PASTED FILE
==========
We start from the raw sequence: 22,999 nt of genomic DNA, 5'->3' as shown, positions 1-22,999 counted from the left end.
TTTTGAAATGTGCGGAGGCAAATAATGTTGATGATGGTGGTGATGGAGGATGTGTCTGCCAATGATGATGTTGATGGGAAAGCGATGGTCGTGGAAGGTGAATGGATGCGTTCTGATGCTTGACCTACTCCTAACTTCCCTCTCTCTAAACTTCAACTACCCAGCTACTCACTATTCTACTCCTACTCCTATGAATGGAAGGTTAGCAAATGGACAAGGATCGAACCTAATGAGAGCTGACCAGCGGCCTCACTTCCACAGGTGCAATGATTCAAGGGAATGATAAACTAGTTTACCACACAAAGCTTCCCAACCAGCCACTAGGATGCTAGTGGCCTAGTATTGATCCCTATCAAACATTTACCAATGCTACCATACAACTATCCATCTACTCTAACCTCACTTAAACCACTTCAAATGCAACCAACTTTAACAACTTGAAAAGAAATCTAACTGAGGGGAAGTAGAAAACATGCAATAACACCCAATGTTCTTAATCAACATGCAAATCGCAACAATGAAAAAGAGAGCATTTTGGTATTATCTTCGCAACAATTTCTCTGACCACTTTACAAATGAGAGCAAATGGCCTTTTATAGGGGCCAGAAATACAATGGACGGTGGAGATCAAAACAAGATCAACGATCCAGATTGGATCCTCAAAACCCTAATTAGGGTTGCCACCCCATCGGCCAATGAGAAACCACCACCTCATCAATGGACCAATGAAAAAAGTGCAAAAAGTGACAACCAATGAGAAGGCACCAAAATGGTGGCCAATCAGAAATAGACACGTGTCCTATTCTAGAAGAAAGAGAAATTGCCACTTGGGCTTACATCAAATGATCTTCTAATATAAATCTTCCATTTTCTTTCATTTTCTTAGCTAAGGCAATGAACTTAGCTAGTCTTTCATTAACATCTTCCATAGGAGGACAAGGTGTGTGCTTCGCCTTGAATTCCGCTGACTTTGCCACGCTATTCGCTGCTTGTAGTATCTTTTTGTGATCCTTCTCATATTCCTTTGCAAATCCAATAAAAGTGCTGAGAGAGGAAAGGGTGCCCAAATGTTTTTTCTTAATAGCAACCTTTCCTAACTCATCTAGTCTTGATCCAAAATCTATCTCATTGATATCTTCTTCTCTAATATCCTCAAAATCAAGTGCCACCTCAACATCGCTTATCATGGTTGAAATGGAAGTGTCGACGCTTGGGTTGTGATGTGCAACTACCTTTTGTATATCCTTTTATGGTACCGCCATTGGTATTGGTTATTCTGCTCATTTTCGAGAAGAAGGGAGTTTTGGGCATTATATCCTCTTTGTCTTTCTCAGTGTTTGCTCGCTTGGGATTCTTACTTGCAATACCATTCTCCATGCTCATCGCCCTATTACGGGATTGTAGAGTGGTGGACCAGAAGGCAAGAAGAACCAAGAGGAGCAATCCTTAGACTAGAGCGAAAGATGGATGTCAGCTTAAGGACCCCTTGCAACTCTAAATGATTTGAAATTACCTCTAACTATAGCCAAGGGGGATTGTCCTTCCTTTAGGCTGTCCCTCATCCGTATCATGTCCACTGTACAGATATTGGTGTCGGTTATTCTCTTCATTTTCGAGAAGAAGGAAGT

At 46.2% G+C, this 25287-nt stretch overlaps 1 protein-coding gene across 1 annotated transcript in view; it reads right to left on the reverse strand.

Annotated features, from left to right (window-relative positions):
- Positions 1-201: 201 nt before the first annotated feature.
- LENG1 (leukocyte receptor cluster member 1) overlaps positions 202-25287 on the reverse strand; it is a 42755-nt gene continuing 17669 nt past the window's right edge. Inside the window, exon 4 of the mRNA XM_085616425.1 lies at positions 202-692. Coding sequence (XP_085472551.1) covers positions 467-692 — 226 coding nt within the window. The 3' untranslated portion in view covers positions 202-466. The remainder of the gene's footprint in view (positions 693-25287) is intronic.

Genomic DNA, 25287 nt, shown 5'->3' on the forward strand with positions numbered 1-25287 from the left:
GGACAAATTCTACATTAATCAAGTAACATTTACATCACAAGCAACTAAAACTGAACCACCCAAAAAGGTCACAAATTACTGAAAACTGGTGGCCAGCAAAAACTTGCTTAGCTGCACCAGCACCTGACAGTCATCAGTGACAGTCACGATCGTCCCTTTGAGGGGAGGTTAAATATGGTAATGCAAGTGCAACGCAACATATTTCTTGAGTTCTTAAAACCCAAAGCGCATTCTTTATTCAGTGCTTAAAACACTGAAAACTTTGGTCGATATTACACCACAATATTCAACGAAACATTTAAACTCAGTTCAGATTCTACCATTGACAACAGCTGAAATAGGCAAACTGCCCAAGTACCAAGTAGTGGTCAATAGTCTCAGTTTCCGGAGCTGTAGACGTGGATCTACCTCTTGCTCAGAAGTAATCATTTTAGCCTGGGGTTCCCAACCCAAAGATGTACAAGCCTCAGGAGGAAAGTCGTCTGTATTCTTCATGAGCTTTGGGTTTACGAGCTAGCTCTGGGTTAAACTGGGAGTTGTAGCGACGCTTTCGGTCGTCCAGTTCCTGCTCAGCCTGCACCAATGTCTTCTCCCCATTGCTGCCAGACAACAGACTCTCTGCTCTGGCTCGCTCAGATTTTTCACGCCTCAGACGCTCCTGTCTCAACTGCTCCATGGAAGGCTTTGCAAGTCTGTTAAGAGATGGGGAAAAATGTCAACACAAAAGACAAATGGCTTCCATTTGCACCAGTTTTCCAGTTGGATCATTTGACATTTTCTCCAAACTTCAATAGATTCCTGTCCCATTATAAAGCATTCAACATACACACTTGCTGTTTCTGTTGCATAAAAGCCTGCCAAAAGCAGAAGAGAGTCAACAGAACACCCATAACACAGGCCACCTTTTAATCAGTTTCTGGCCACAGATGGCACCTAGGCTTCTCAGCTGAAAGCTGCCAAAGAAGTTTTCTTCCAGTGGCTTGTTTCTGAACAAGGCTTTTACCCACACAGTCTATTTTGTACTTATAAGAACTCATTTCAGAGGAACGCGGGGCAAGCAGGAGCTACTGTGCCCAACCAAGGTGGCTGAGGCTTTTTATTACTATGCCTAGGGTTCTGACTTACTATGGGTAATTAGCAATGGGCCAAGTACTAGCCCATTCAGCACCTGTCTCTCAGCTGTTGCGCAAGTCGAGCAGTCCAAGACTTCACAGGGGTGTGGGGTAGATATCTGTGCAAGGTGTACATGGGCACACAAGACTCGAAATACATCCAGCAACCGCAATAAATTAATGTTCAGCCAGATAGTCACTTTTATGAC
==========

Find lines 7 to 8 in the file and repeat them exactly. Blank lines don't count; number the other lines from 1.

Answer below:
Genomic DNA, 25287 nt, shown 5'->3' on the forward strand with positions numbered 1-25287 from the left:
GGACAAATTCTACATTAATCAAGTAACATTTACATCACAAGCAACTAAAACTGAACCACCCAAAAAGGTCACAAATTACTGAAAACTGGTGGCCAGCAAAAACTTGCTTAGCTGCACCAGCACCTGACAGTCATCAGTGACAGTCACGATCGTCCCTTTGAGGGGAGGTTAAATATGGTAATGCAAGTGCAACGCAACATATTTCTTGAGTTCTTAAAACCCAAAGCGCATTCTTTATTCAGTGCTTAAAACACTGAAAACTTTGGTCGATATTACACCACAATATTCAACGAAACATTTAAACTCAGTTCAGATTCTACCATTGACAACAGCTGAAATAGGCAAACTGCCCAAGTACCAAGTAGTGGTCAATAGTCTCAGTTTCCGGAGCTGTAGACGTGGATCTACCTCTTGCTCAGAAGTAATCATTTTAGCCTGGGGTTCCCAACCCAAAGATGTACAAGCCTCAGGAGGAAAGTCGTCTGTATTCTTCATGAGCTTTGGGTTTACGAGCTAGCTCTGGGTTAAACTGGGAGTTGTAGCGACGCTTTCGGTCGTCCAGTTCCTGCTCAGCCTGCACCAATGTCTTCTCCCCATTGCTGCCAGACAACAGACTCTCTGCTCTGGCTCGCTCAGATTTTTCACGCCTCAGACGCTCCTGTCTCAACTGCTCCATGGAAGGCTTTGCAAGTCTGTTAAGAGATGGGGAAAAATGTCAACACAAAAGACAAATGGCTTCCATTTGCACCAGTTTTCCAGTTGGATCATTTGACATTTTCTCCAAACTTCAATAGATTCCTGTCCCATTATAAAGCATTCAACATACACACTTGCTGTTTCTGTTGCATAAAAGCCTGCCAAAAGCAGAAGAGAGTCAACAGAACACCCATAACACAGGCCACCTTTTAATCAGTTTCTGGCCACAGATGGCACCTAGGCTTCTCAGCTGAAAGCTGCCAAAGAAGTTTTCTTCCAGTGGCTTGTTTCTGAACAAGGCTTTTACCCACACAGTCTATTTTGTACTTATAAGAACTCATTTCAGAGGAACGCGGGGCAAGCAGGAGCTACTGTGCCCAACCAAGGTGGCTGAGGCTTTTTATTACTATGCCTAGGGTTCTGACTTACTATGGGTAATTAGCAATGGGCCAAGTACTAGCCCATTCAGCACCTGTCTCTCAGCTGTTGCGCAAGTCGAGCAGTCCAAGACTTCACAGGGGTGTGGGGTAGATATCTGTGCAAGGTGTACATGGGCACACAAGACTCGAAATACATCCAGCAACCGCAATAAATTAATGTTCAGCCAGATAGTCACTTTTATGAC